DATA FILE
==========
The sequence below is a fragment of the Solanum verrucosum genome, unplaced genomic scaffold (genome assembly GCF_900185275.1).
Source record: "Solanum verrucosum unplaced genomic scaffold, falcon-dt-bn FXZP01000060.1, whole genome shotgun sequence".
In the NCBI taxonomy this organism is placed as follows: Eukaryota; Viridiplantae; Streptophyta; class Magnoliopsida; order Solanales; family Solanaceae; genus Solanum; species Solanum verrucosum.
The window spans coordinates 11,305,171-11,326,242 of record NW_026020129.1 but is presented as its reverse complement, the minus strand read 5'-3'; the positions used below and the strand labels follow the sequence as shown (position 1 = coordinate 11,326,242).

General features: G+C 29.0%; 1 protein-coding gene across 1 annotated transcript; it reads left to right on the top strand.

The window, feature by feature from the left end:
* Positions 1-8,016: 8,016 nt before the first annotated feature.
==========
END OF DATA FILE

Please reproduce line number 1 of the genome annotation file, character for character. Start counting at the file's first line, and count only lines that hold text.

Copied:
The sequence below is a fragment of the Solanum verrucosum genome, unplaced genomic scaffold (genome assembly GCF_900185275.1).